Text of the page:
Property rates started rising in the district last year after the Supreme Court paved the way for the construction of the temple at the site where devout Hindus believe god Ram was born. And the prices have shot up since the 'bhoomi pujan' ceremony in August this year.
Real estate prices in Ayodhya in Uttar Pradesh have doubled since the Ram temple ‘bhoomi pujan’ ceremony with scores of people wishing to own a property in the holy land. Property rates started rising in the district last year after the Supreme Court paved the way for the construction of the temple at the site where devout Hindus believe god Ram was born. And the prices have shot up since the ‘bhoomi pujan’ ceremony in August this year.
What has further contributed to the exponential rise in prices is limited availability of real estate as the government plans to acquire land for infrastructure projects befitting an international tourist destination, said people aware of property-related developments.
Property prices went up by 30-40 per cent after the Supreme Court verdict in November last year and have doubled on top of that since the ‘bhoomi pujan’ ceremony by Prime Minister Narendra Modi on August 5 this year, they said.
In fact, there has been a three-fold increase in property prices in Ayodhya since last year.
Land on the outskirts of Ayodhya town, which was available at a rate of Rs 400-500 per square feet last year, is now fetching Rs 1,000-1,500.
In the heart of the town, availability of land is limited and the cost ranges between Rs 2,000 and Rs 3,000 per square feet, they said, adding one could easily get land at Rs 1,000 per sq ft in the town before the Supreme Court verdict.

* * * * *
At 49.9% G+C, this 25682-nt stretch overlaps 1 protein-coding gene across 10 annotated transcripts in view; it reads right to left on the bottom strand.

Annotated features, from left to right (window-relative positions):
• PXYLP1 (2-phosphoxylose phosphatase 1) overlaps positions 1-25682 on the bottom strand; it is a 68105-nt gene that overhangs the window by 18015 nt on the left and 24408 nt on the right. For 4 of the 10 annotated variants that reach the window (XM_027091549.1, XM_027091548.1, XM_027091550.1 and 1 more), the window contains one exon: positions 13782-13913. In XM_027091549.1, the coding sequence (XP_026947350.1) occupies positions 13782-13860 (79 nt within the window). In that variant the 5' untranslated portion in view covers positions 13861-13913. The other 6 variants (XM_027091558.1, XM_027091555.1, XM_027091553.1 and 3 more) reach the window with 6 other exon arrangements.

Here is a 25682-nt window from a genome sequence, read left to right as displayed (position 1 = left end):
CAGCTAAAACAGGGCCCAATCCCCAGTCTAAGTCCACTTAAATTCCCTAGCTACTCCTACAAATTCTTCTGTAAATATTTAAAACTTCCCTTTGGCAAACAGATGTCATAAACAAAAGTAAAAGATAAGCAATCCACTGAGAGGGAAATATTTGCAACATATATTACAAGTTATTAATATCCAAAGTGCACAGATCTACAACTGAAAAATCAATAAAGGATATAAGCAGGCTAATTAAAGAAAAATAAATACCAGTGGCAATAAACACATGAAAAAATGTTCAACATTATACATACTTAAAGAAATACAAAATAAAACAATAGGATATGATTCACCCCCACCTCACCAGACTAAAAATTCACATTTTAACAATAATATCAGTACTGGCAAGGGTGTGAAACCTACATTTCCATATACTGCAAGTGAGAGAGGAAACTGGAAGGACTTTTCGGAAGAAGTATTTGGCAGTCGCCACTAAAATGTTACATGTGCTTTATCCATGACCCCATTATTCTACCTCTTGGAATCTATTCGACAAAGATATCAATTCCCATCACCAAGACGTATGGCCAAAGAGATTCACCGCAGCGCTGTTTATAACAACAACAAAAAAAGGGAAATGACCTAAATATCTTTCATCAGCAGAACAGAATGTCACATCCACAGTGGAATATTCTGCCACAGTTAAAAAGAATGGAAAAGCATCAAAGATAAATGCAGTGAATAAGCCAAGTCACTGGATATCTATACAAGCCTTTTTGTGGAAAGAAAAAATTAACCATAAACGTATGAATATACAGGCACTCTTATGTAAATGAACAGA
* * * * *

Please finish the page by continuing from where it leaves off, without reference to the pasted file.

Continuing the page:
Talking to PTI, Professor Vinod Kumar Shrivastava of Awadh University in Ayodhya said, “Property rates are going sky high. We are observing that a lot of people, from big businessmen to commoners, want a land in Ayodhya. Since the court verdict, Ayodhya has seen a real estate boom.”
However, physical purchase of land in Ayodhya is yet to pick up pace because the government is yet to finalise its infrastructure projects and requirement of land.
“For acquisition, the local administration has already put sanctions of registration of land in certain parts of the district. Ayodhya also has a large number of disputed properties, further limiting the pool,” Shrivastava said.
Also, a lot of properties that property agents have tagged for sale are wetland and any construction there would require environmental clearance, he added.
After a protracted legal tussle, the Supreme Court had on November 9 last year ruled in favour of the construction of a Ram temple at the disputed site in Ayodhya, and directed the Centre to allot an alternative five-acre plot to the Sunni Waqf Board for building a new mosque at a “prominent” place in the holy town in Uttar Pradesh.
The mosque in Ayodhya was demolished on December 6, 1992 by ‘kar sevaks’ who claimed that an ancient Ram temple stood at the same site.
Prime Minister Narendra Modi attended the ‘bhoomi pujan’ ceremony to begin the construction of the Ram temple on August 5.